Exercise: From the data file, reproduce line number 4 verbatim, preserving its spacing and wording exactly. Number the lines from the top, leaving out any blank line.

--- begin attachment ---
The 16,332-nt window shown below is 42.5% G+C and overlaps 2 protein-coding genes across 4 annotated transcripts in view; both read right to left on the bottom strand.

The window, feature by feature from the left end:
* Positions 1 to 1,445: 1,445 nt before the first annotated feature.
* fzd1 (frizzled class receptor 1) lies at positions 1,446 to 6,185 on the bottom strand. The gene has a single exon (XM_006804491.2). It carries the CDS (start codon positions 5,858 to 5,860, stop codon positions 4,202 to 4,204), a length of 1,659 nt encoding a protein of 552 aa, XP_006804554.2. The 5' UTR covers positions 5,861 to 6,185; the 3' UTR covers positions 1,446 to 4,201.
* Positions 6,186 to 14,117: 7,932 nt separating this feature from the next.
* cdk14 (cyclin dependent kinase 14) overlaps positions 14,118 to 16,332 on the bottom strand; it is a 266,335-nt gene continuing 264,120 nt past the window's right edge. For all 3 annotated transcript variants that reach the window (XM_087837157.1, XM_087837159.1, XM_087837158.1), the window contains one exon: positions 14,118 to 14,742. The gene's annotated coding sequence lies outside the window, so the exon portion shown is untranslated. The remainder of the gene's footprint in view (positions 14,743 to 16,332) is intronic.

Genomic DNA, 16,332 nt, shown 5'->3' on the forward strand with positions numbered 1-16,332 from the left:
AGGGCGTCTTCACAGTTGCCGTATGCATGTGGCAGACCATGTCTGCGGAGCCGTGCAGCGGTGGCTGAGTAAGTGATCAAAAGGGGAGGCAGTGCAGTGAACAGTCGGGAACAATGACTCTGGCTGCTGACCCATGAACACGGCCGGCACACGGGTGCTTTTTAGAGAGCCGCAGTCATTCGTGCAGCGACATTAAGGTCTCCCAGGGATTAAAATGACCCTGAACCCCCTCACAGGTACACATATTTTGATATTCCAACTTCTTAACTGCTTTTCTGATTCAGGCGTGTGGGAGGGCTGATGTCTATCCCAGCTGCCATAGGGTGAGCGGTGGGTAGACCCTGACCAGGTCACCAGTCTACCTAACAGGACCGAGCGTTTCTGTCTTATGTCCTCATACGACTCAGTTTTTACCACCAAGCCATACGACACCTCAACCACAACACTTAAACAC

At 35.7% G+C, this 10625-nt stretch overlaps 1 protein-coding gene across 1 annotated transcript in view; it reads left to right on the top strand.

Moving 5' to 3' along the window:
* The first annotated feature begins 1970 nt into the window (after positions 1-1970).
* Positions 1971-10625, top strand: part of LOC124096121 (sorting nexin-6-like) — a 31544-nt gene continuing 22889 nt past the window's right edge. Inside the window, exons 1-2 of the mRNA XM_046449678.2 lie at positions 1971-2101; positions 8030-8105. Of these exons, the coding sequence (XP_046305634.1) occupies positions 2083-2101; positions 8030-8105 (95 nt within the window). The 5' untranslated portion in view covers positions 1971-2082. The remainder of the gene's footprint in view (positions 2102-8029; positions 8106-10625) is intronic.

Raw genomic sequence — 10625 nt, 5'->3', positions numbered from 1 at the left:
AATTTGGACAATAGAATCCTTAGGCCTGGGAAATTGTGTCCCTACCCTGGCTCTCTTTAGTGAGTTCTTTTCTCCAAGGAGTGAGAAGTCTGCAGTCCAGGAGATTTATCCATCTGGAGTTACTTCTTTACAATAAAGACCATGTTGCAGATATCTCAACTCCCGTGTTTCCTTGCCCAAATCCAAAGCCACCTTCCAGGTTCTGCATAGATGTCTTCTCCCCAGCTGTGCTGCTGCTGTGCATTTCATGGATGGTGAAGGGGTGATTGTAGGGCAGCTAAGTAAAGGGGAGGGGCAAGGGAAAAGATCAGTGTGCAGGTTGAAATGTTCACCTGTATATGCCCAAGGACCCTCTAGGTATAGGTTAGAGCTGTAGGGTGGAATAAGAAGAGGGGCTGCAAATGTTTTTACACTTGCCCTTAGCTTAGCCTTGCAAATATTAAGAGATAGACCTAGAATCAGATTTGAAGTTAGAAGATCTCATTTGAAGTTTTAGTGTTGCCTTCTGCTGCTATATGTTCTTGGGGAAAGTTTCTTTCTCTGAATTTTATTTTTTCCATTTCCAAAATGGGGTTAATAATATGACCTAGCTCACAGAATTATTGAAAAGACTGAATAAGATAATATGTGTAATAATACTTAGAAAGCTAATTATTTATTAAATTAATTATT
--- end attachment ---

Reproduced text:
* fzd1 (frizzled class receptor 1) lies at positions 1,446 to 6,185 on the bottom strand. The gene has a single exon (XM_006804491.2). It carries the CDS (start codon positions 5,858 to 5,860, stop codon positions 4,202 to 4,204), a length of 1,659 nt encoding a protein of 552 aa, XP_006804554.2. The 5' UTR covers positions 5,861 to 6,185; the 3' UTR covers positions 1,446 to 4,201.